In the United States, a citizens arrest is valid in any case where an individual (not a policeman, investigator, or licensed official) witnesses a crime being committed. It is permitted to hold the person who committed the crime in a sort of custody, whether it be physical restraint or simply remaining with them while calling the police as soon as possible.
By the common code of citizen’s arrest, an accused criminal may also be subjected to this type of detention if the person who is holding/detaining them knows that they have committed a crime at a previous time. For example, if upon viewing California warrants, it is apparent that someone has a felony on their record or is a wanted suspect, a citizen’s arrest may be made until the proper authorities are present.
Some legal limitations you should be aware of
A citizen’s arrest cannot involve any of the following:
- Pulling an individual over while driving
- Using excessive or needless force
- Attempting to use handcuffs/read Miranda rights, as it is not within the jurisdiction of an unlicensed person to do these things.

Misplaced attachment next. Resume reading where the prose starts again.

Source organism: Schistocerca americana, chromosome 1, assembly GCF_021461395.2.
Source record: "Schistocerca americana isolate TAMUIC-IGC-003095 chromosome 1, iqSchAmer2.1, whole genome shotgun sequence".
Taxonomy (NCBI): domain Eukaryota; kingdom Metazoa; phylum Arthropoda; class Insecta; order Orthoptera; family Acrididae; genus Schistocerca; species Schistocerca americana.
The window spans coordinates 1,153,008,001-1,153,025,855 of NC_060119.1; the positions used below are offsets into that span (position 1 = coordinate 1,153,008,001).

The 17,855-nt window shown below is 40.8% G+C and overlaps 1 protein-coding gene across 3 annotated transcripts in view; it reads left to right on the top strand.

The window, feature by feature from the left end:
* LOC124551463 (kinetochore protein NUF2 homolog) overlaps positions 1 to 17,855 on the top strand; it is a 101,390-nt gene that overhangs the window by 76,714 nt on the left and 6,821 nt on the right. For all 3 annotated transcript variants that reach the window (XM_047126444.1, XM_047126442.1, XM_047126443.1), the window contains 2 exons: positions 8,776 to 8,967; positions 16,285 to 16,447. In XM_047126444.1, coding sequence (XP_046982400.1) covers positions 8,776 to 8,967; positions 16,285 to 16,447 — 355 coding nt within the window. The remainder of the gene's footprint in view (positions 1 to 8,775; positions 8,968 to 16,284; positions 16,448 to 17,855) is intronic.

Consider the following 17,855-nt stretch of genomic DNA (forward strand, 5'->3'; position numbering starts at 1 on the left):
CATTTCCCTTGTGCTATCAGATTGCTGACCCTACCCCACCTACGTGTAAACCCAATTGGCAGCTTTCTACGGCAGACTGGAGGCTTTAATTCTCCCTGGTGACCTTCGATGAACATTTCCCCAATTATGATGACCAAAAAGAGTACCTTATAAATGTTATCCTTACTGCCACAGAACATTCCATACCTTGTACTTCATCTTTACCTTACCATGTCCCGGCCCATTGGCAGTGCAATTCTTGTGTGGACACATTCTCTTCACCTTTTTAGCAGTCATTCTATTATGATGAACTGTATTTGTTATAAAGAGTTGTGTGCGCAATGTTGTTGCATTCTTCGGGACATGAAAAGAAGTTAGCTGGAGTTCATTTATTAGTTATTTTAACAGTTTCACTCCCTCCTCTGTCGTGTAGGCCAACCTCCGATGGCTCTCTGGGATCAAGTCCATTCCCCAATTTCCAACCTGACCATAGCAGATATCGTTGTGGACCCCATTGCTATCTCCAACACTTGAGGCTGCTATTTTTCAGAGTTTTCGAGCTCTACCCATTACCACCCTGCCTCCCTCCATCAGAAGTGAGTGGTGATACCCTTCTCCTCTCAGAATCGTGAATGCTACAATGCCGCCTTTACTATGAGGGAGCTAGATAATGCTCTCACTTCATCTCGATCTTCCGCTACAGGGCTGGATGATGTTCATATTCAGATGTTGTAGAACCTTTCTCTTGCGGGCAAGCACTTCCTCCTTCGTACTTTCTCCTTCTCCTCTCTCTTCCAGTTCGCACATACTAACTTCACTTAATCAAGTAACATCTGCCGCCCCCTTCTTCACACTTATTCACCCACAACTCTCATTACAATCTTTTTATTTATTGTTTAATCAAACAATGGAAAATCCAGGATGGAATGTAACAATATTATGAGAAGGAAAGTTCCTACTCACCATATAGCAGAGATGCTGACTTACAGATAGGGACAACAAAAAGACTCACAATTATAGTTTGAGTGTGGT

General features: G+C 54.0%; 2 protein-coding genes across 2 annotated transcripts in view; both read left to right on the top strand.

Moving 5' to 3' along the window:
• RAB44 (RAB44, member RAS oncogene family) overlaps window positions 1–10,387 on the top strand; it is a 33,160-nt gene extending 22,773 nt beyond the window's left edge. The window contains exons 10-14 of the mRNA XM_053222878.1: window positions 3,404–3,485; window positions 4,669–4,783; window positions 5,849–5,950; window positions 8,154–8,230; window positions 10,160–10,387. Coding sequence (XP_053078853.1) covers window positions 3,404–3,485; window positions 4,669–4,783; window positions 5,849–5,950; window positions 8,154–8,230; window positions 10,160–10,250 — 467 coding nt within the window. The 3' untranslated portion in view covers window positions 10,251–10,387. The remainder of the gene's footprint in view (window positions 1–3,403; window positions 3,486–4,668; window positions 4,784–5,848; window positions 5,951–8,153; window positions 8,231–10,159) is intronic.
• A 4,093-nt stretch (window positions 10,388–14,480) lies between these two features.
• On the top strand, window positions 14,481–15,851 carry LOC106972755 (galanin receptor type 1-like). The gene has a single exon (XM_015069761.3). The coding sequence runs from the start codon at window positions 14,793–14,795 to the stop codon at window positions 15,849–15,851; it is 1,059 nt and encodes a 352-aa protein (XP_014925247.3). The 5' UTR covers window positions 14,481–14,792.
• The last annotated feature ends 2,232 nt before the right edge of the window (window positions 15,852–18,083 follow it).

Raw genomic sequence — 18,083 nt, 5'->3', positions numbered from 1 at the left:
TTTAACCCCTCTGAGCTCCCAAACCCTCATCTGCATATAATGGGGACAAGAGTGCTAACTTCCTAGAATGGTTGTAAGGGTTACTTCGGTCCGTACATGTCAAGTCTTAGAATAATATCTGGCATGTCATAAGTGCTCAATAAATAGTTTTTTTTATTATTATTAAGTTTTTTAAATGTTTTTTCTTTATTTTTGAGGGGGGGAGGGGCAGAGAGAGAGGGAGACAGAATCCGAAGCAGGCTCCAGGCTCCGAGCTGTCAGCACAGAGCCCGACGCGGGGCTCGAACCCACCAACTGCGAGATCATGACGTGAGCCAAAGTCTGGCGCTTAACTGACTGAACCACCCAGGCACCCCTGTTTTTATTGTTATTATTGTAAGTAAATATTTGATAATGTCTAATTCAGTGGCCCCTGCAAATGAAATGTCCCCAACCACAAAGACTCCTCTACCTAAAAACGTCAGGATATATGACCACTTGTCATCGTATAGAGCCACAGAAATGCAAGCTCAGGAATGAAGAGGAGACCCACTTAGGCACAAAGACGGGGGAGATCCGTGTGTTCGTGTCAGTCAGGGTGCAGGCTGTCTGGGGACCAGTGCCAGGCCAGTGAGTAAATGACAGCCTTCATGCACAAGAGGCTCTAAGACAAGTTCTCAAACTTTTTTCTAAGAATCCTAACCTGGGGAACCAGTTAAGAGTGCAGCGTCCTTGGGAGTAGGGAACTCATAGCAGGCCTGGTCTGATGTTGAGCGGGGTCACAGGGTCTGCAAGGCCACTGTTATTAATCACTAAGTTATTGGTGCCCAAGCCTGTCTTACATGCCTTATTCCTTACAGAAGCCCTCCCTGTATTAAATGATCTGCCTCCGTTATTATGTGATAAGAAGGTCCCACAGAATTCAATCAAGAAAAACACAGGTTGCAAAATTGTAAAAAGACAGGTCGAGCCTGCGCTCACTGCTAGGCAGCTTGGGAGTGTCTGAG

A citizen’s arrest could not detain a supposed criminal from fleeing across state lines. Only a valid arrest warrant – one issued by the police and put on official record – can be transferred from state to state or kept on a permanent record.
It is also important to bear in mind that official California arrest records will not include any arrest made by citizens only by a police officer.
Overall, this concept of everyday vigilance towards crime is indeed legal in all states, but it is important to remember that it is not a legally binding incarceration, and it is performed completely at the risk of the individual, as they may incur bodily harm or police charges of their own if they do not follow the guidelines set in place for these types of situations.